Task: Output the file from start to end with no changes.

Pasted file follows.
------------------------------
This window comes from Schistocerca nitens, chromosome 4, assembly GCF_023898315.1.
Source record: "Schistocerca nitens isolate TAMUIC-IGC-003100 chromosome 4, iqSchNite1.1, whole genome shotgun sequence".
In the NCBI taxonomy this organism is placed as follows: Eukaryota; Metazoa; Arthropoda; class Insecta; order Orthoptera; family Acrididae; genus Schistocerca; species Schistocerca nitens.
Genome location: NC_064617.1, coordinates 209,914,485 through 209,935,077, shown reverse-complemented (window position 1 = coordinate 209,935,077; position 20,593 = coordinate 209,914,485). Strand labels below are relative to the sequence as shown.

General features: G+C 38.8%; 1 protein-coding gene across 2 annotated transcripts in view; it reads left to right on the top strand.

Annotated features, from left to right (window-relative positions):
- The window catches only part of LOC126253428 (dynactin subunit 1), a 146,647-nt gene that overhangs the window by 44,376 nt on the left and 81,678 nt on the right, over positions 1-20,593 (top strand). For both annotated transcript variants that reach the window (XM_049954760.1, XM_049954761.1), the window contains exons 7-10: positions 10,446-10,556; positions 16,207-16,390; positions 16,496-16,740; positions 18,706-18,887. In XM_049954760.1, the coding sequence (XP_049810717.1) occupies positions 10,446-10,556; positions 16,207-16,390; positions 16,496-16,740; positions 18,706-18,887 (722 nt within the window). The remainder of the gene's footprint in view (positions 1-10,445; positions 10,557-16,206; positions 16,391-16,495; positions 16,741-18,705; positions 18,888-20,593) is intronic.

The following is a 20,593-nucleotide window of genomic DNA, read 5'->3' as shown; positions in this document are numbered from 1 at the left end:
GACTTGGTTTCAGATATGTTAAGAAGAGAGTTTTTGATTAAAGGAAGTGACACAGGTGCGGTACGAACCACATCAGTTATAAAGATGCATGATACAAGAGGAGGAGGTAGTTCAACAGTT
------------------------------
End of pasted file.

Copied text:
This window comes from Schistocerca nitens, chromosome 4, assembly GCF_023898315.1.
Source record: "Schistocerca nitens isolate TAMUIC-IGC-003100 chromosome 4, iqSchNite1.1, whole genome shotgun sequence".
In the NCBI taxonomy this organism is placed as follows: Eukaryota; Metazoa; Arthropoda; class Insecta; order Orthoptera; family Acrididae; genus Schistocerca; species Schistocerca nitens.
Genome location: NC_064617.1, coordinates 209,914,485 through 209,935,077, shown reverse-complemented (window position 1 = coordinate 209,935,077; position 20,593 = coordinate 209,914,485). Strand labels below are relative to the sequence as shown.

General features: G+C 38.8%; 1 protein-coding gene across 2 annotated transcripts in view; it reads left to right on the top strand.

Annotated features, from left to right (window-relative positions):
- The window catches only part of LOC126253428 (dynactin subunit 1), a 146,647-nt gene that overhangs the window by 44,376 nt on the left and 81,678 nt on the right, over positions 1-20,593 (top strand). For both annotated transcript variants that reach the window (XM_049954760.1, XM_049954761.1), the window contains exons 7-10: positions 10,446-10,556; positions 16,207-16,390; positions 16,496-16,740; positions 18,706-18,887. In XM_049954760.1, the coding sequence (XP_049810717.1) occupies positions 10,446-10,556; positions 16,207-16,390; positions 16,496-16,740; positions 18,706-18,887 (722 nt within the window). The remainder of the gene's footprint in view (positions 1-10,445; positions 10,557-16,206; positions 16,391-16,495; positions 16,741-18,705; positions 18,888-20,593) is intronic.

The following is a 20,593-nucleotide window of genomic DNA, read 5'->3' as shown; positions in this document are numbered from 1 at the left end:
GACTTGGTTTCAGATATGTTAAGAAGAGAGTTTTTGATTAAAGGAAGTGACACAGGTGCGGTACGAACCACATCAGTTATAAAGATGCATGATACAAGAGGAGGAGGTAGTTCAACAGTT